[Did you know you can add extra links in the edit window?]

              • DrDick

                Anyone who teaches at least half time here is part of the union.

            • efgoldman

              I think of “adjuncts” as people like me who are hired on a semester-by-semester basis with no guarantee of future employment, get paid peanuts, and receive no benefits.

              I suppose they could really, really try to stretch it by saying that everyone who teaches a class or grades papers “supervises” students.
              It’s really stupid, and no one with half a brain would ever consider it – but that leaves an awful lot of room for the typical RWNJ legislature.

              • matt w

                I really think “supervises” has got to mean supervising employees, not customers.

                • Manny Kant

                  The usual argument is that because ordinary professors participate in hiring and tenure decisions, they have hiring/firing power and are thus supervisors.

            • Manny Kant

              A friend of mine is a lecturer, and certainly has nothing resembling a long-term contract. He generally seems reasonably secure he won’t be fired, but not necessarily much more so than I am that I’ll be able to continue with my current adjuncting gig for as long as I want it. He doesn’t know for sure if he’s re-hired until a month or two before classes start each year. What his job has that mine doesn’t is an actual middle class salary and benefits.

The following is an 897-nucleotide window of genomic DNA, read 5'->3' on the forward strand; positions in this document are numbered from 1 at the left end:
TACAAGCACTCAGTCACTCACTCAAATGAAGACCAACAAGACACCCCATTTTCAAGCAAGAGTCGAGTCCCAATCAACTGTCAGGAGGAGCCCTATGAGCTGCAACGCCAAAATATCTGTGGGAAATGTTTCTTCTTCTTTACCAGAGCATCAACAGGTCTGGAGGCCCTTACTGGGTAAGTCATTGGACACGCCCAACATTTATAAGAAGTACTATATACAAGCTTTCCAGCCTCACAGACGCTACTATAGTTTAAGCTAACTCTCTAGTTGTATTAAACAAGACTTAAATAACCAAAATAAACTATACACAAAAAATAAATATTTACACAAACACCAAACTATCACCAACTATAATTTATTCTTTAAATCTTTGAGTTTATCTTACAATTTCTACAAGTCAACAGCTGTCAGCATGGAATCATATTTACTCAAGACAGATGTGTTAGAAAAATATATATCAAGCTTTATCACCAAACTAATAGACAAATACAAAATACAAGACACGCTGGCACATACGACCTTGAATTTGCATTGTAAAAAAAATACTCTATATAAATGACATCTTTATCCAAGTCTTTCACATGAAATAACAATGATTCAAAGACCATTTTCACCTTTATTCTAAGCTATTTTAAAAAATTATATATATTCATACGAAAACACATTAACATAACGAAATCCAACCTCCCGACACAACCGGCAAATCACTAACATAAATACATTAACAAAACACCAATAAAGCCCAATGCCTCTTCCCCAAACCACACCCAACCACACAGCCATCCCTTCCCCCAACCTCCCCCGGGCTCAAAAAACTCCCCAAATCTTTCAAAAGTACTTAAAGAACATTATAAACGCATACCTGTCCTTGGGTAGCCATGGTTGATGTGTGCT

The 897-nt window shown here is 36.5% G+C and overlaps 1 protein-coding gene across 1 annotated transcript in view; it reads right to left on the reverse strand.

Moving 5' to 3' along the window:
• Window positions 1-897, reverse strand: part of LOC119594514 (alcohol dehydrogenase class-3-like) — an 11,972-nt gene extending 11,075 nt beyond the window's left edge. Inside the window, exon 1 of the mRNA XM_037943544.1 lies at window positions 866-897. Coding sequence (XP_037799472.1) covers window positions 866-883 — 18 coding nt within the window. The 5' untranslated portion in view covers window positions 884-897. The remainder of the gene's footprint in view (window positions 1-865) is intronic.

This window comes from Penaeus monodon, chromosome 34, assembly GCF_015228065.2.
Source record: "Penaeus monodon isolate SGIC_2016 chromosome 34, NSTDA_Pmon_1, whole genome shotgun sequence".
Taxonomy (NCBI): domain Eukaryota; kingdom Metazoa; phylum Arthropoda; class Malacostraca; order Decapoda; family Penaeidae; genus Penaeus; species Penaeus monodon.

• efgoldman

    The TeaHadi RWNJs want everyone to be as ignorant as they are.
    Of course, theirs is a willful ignorance.

  • Joseph Slater

    SB-5 a la carte?

  • Joseph Slater

    Snarki: The law for *public* employees, including those at state universities, is state law, not federal.

  • NobodySpecial

    Imagine the shit that would go down if faculty held a unionization meeting the day before fall semester starts. What does the college do then? Arrest everyone? Fire everyone the day before classes putatively start? What kind of a mess would deans be dealing with THEN?

    • Murc

      No shit would, in fact, go down.

      When people talk about unions or union actions being “illegal” or certain people not being eligible for form a union, they don’t mean that it is an actual crime, or even a civil offense, to be a member of one. It just means that they’re unentitled to certain of the benefits unions are granted by law.

      Anybody can join any organization they like; that’s protected under the right of free association. The faculty can join an organization that calls itself a union and that attempts to negotiate on their behalf, but the state doesn’t have to recognize the legitimacy of said organization or their membership therein. So they’d have a meeting… and the university would shrug its shoulders and life would go on.

      As I understand things, at least.

      • postmodulator

        Continuing on with that train of thought…